Dendrimer-based nanoparticle delivery system for the sustained and intracellular delivery of methylprednisolone to CNS cells: potential application in spinal cord injury treatment

last updated: 2013-04-10
TitleDendrimer-based nanoparticle delivery system for the sustained and intracellular delivery of methylprednisolone to CNS cells: potential application in spinal cord injury treatment
Publication TypeConference Abstract -ISI Web of Science Indexed
Year of Publication2011
AuthorsCerqueira S. R., Dr. Oliveira J. M., Mano J. F., Sousa N., Salgado A. J., and Reis R. L.
Abstract

Spinal Cord Injury (SCI) is a traumatic condition where the
post-trauma regeneration is difficult to accomplish due to
the extremely harsh environment that follows the injury.
One possible approach that could successfully act on the
neuroprotection and/or regeneration of the lesioned area
would be the use of cell-specific intracellular drug
delivery systems. Methylprednisolone (MP) is an antiinflammatory
drug currently employed in the clinical
practice to treat SCI. However, it presents low efficacy
even when used in high doses, causing several adverse
side effects in patients. Thus, we are proposing the use of
a dendrimer-based nanoparticle system composed of a
polyamidoamine (PAMAM) core and grafted with the
natural polymer carboxymethylchitosan (CMCht). Being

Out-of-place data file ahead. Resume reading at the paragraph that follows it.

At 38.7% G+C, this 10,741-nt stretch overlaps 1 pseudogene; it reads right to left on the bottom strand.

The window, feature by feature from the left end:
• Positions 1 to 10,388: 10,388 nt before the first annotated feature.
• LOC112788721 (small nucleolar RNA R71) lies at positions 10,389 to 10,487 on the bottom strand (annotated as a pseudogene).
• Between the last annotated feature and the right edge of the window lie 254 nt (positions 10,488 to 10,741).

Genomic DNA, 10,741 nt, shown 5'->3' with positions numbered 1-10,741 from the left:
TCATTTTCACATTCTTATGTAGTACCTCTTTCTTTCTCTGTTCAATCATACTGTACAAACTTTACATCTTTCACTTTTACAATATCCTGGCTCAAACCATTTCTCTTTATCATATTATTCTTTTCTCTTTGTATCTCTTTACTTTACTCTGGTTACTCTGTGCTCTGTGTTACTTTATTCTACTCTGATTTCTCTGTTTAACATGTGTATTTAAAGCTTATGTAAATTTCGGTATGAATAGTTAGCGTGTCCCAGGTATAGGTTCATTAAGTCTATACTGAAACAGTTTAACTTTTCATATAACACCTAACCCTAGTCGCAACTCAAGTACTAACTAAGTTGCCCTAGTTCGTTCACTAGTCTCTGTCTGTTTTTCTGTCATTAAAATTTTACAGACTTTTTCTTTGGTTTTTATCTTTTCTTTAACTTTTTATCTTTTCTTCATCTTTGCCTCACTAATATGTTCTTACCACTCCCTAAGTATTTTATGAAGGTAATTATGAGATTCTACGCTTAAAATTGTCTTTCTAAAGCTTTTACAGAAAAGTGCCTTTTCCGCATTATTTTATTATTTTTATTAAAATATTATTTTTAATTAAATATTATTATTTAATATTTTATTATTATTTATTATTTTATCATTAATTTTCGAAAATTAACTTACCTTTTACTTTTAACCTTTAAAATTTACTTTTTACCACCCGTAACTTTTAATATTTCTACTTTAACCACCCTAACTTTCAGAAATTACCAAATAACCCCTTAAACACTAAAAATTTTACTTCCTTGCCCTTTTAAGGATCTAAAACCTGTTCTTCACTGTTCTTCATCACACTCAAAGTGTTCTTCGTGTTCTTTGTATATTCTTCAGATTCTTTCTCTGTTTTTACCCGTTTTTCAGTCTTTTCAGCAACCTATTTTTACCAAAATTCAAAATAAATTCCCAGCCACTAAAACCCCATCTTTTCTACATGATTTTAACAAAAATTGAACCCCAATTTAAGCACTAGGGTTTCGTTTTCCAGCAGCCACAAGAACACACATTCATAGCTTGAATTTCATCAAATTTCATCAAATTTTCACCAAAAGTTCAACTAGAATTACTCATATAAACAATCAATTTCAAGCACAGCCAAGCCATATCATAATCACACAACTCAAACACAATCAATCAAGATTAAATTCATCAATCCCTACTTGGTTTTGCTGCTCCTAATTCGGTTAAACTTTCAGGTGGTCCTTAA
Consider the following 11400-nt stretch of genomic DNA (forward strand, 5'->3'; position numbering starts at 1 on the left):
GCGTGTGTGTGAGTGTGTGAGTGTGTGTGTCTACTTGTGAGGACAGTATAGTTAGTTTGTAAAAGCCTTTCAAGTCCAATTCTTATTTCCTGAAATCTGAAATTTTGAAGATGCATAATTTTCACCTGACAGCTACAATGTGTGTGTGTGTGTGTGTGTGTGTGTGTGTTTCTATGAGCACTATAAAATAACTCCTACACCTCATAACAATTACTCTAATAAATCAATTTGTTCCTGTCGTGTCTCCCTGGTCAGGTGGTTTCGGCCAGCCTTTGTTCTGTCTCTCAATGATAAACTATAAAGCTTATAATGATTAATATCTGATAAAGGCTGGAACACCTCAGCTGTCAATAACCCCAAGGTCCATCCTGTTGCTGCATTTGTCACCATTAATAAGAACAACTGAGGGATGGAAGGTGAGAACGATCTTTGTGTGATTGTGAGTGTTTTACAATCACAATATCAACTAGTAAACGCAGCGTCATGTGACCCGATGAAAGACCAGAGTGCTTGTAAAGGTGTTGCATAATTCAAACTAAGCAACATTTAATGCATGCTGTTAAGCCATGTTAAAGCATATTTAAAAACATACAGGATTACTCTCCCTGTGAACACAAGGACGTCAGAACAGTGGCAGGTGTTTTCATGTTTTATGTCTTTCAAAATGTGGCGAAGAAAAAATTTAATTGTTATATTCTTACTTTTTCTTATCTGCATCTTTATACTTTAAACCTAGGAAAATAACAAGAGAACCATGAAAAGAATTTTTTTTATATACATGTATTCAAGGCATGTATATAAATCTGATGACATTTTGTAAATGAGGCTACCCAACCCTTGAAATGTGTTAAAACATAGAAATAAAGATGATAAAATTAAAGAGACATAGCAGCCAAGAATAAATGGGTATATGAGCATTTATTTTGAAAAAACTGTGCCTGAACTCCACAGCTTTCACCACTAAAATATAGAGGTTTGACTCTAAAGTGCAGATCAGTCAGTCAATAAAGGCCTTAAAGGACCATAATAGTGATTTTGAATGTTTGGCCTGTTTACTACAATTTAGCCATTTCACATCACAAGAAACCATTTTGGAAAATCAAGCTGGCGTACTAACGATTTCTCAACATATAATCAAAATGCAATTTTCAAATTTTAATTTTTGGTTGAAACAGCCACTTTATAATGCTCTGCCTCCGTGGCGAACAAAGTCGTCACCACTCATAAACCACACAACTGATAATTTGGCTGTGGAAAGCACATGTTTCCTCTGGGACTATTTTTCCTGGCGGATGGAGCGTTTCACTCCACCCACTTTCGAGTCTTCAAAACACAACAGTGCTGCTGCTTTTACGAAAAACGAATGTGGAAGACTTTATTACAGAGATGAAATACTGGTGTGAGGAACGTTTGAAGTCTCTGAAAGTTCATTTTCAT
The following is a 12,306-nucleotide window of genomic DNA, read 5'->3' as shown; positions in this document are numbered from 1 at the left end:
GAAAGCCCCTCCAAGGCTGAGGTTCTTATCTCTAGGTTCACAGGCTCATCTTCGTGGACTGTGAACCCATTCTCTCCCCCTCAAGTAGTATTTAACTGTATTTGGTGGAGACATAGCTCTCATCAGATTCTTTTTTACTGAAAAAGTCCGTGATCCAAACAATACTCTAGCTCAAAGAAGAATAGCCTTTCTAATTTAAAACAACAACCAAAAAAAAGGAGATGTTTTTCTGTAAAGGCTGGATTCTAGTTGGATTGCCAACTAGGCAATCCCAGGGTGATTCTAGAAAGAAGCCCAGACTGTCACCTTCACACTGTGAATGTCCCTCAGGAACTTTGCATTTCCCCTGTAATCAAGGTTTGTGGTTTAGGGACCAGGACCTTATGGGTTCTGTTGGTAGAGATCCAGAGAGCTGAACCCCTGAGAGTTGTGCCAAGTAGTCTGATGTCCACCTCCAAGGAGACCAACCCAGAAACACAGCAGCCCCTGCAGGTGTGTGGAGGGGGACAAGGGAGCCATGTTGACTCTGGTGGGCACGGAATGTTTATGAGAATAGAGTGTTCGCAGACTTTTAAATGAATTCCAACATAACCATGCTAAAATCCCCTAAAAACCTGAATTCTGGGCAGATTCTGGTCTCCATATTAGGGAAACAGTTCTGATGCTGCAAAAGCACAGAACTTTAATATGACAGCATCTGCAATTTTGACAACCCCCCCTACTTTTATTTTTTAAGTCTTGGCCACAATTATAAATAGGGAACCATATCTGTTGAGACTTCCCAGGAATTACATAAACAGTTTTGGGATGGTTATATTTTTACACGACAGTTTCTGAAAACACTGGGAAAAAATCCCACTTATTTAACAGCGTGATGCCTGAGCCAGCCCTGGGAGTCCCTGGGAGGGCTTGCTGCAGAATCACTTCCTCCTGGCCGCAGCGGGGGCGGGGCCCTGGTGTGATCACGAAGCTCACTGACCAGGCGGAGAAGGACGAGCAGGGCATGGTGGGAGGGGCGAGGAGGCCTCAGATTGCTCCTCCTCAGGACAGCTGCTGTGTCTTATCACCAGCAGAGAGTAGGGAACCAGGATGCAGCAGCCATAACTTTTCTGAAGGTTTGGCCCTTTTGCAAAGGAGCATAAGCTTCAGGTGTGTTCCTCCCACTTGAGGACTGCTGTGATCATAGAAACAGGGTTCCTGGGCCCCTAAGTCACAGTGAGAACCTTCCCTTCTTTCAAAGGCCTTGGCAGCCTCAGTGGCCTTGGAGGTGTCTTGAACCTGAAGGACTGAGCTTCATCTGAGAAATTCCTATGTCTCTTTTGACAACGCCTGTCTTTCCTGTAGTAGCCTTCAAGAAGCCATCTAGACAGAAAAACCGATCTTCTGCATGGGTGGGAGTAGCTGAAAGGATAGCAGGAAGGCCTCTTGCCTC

so, CMCht/PAMAM dendrimer nanoparticles (NPs) were
synthesized and MP was incorporated in the NPs. MPloaded
NPs were labeled with fluorescein isothiocianate
to evaluate internalization and intracellular trafficking.
Characterization results indicated that MP-loaded NPs
possess diameters around 109 nm and negative zeta
potential values at the physiological pH. When incubated
with glial cells (200μg/ml) the MP-loaded NPs were easily
internalized by all CNS cell types reaching 100%
internalization 24 hours after NPs addition. MP release
profile was assessed by HPLC. Results revealed an initial
burst within the first 24 hours followed by a sustained
release for periods up to 14 days. Finally, the antiinflammatory
profile of these NPs was assessed in pure
microglial cell cultures using 1 mg/mL and 1.5 mg/mL NPs
addition. The MP released from the NPs induced a
significant decrease on cell viability (around 50% when
compared to the control). These results indicate that
these NPs might be used to modulate the action of
inflammatory cells in SCI sites. Additionally, as they are
also internalized by astrocytes and oligodendrocytes one
may hypothesize whether the behavior of these cells may
also be modulated by MP-loaded NPs.

JournalHistology and Histopathology
Volume26
Issuesupplement1
Pagination323-324
Date Published2011-07-27
Keywordsintracellular drug delivery, Nanoparticles, neuroprotection, spinal cord injury
RightsopenAccess
Peer reviewedno
Statuspublished

Back to top